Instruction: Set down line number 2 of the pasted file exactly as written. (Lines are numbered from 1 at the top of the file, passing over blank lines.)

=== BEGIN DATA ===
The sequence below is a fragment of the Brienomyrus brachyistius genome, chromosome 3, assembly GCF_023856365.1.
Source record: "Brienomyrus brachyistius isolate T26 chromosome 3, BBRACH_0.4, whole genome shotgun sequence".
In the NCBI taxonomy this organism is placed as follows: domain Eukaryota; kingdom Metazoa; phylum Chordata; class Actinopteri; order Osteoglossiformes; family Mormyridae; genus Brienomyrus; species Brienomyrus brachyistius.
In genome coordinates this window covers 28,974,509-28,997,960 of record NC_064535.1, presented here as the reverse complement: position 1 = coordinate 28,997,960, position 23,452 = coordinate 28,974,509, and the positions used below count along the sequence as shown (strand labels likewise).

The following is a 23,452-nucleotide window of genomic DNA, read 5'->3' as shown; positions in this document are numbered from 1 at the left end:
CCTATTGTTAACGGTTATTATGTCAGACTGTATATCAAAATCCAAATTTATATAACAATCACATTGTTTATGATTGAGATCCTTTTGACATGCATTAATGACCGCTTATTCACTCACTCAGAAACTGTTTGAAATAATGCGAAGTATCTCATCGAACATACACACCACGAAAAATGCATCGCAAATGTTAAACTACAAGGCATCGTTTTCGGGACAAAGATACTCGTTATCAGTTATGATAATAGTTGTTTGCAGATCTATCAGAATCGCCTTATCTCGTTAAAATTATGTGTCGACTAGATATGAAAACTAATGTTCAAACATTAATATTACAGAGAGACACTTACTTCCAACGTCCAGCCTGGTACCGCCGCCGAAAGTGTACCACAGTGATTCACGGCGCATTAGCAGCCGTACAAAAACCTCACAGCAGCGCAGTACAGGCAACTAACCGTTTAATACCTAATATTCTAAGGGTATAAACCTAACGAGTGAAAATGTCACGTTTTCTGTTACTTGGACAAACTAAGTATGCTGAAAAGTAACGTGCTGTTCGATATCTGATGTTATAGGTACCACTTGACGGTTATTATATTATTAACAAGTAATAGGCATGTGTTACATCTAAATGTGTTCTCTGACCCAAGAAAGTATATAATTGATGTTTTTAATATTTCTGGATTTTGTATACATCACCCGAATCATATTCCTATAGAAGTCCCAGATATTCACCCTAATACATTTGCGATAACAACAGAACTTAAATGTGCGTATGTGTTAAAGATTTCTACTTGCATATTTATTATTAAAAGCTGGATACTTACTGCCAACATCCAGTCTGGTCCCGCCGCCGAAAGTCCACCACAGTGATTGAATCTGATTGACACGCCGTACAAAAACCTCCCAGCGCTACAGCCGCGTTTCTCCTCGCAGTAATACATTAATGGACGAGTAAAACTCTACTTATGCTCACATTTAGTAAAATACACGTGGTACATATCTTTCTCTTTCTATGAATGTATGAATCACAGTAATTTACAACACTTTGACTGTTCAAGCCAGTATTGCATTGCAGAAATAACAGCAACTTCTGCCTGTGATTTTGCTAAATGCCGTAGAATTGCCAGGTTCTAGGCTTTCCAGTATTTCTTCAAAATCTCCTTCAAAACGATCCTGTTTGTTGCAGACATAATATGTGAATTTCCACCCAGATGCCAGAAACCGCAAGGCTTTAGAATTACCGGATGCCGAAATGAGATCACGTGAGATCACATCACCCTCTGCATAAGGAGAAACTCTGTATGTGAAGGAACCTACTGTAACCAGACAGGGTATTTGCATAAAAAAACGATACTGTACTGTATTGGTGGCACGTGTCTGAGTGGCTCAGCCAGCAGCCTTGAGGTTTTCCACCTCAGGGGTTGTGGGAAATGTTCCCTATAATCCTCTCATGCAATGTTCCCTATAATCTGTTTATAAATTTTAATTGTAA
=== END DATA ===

Source record: "Brienomyrus brachyistius isolate T26 chromosome 3, BBRACH_0.4, whole genome shotgun sequence".